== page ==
My Favorite APBP Memory
One of the things that I’ve learned in my four years as a volunteer at APBP is that a key value of books for people in prison is that they allow them to dream, to imagine other worlds and other lives. This is obviously true of books like novels and histories, of course, but books also allow them to imagine other lives and futures for themselves: becoming a carpenter or starting their own business or even having a self-sustaining farm on a quarter of an acre.
My favorite APBP memory is a perfect example of this. A couple of years ago we would regularly receive requests from Kevin, who went by the nickname Hillbilly, and his long, chatty letters soon made him a staff favorite. In one letter, Hillbilly confessed his passion for ham radio and asked if we could send him any books on the topic. Since we didn’t have any and it seemed unlikely that we’d get such a specialized book as a regular donation, I put out a call on our Facebook page to see if anyone could help us fulfill Hillbilly’s request. We immediately received three different ham radio books from three different donors. Very grateful for their help, we sent them off to him.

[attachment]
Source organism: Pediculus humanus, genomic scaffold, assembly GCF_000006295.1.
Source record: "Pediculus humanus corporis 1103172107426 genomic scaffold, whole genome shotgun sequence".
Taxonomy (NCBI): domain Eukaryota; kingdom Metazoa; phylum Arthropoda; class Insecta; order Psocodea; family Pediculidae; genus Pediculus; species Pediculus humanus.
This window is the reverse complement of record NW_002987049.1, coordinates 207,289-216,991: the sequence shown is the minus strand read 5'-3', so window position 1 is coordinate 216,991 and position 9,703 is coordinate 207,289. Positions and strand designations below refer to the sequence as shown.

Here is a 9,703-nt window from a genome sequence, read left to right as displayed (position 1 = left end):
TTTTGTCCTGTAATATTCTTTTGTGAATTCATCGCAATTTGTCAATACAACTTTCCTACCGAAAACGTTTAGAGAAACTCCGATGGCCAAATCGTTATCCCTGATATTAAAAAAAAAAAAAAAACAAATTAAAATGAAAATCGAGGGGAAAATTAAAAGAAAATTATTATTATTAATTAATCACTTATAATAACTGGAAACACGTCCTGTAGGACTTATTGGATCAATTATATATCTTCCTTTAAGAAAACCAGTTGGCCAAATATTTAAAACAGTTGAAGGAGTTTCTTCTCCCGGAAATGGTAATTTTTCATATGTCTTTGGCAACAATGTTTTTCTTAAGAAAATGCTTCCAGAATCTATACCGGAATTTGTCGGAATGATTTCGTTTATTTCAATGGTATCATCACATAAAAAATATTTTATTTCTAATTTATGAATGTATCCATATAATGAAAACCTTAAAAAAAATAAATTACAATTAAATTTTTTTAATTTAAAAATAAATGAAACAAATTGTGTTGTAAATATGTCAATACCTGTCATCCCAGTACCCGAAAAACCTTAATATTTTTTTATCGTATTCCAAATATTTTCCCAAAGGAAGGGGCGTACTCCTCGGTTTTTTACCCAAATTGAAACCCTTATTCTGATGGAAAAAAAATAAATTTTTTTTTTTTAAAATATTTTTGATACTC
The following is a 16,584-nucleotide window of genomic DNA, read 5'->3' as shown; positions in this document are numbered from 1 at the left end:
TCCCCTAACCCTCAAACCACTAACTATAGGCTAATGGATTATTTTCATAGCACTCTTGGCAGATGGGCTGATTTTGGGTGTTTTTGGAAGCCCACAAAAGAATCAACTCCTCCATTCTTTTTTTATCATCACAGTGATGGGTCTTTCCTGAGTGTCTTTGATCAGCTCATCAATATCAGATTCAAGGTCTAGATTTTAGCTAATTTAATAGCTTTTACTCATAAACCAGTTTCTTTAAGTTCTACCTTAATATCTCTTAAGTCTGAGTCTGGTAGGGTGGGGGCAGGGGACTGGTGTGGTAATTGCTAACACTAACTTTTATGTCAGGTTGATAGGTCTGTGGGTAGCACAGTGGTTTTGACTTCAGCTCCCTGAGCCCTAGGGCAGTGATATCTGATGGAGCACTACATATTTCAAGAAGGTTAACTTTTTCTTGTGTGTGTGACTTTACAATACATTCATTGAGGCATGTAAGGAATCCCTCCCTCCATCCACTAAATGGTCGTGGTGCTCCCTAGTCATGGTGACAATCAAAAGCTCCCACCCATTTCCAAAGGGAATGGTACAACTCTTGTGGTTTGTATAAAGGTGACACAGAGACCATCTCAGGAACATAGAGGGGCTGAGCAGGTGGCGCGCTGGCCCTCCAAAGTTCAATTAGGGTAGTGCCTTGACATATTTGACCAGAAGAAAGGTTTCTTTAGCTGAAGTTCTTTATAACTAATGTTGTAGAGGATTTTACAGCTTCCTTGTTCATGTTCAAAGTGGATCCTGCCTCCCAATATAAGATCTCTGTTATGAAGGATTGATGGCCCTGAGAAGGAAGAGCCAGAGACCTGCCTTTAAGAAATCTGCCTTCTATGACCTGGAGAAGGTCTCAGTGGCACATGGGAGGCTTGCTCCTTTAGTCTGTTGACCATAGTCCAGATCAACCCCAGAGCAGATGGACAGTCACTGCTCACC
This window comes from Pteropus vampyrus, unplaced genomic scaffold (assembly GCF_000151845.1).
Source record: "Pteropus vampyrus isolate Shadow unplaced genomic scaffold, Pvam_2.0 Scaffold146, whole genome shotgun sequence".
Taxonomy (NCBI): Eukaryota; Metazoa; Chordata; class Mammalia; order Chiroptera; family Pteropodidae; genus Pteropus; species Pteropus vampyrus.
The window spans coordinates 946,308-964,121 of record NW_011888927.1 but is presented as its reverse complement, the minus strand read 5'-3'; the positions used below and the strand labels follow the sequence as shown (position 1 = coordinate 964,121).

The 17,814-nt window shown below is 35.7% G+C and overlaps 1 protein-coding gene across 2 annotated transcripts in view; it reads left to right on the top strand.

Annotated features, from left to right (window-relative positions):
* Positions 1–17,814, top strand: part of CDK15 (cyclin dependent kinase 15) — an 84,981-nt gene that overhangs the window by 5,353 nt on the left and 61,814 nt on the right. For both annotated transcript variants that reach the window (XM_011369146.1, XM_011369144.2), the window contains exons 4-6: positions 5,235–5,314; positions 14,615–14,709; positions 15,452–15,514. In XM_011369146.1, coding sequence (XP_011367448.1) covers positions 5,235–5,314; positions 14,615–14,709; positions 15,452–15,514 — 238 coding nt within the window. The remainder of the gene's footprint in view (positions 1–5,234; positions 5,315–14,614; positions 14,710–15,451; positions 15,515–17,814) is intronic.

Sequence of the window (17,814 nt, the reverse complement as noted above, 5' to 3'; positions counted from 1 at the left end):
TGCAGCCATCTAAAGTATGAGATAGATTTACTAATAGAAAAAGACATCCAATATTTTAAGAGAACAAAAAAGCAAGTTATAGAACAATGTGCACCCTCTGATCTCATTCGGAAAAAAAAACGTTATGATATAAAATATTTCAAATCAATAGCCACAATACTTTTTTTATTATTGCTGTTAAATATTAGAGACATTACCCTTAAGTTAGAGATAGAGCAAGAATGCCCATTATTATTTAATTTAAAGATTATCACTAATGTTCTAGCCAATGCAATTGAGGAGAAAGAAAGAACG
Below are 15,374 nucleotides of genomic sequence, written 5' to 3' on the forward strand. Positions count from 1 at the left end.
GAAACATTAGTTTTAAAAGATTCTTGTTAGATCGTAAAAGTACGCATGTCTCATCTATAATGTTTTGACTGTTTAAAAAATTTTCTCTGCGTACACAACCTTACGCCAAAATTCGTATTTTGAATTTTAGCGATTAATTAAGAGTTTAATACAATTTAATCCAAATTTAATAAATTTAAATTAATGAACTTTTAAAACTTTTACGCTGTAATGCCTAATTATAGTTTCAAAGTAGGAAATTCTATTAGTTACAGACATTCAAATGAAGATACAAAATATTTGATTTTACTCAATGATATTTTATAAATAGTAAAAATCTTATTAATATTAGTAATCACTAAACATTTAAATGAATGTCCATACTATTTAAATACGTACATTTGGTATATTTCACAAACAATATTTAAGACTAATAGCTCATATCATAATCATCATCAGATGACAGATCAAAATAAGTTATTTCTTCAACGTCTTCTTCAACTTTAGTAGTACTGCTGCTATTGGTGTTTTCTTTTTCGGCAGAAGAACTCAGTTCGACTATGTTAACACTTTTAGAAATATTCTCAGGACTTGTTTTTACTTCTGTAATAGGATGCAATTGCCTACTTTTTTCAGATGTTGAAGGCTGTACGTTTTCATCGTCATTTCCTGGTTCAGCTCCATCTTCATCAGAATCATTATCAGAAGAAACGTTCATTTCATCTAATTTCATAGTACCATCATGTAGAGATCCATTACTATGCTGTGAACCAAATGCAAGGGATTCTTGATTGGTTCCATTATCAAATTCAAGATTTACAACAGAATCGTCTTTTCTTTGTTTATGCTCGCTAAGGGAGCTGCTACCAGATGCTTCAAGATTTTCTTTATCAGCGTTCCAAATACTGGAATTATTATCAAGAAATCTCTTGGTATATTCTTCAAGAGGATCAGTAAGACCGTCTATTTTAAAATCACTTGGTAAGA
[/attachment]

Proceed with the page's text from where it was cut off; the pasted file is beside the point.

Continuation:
In addition, one of our founding members, whose father had been a ham radio enthusiast, gave Kevin a gift subscription to a ham radio magazine in memory of her dad. Because the subscription address was hers but the delivery address was Hillbilly’s, the only problem was she had no way of knowing if he was receiving it. And then one day, about nine months later, she got a letter from the magazine saying that they had received the article that Hillbilly had submitted and were considering it for publication. It was at that moment that we knew that we were still helping Hillbilly to dream.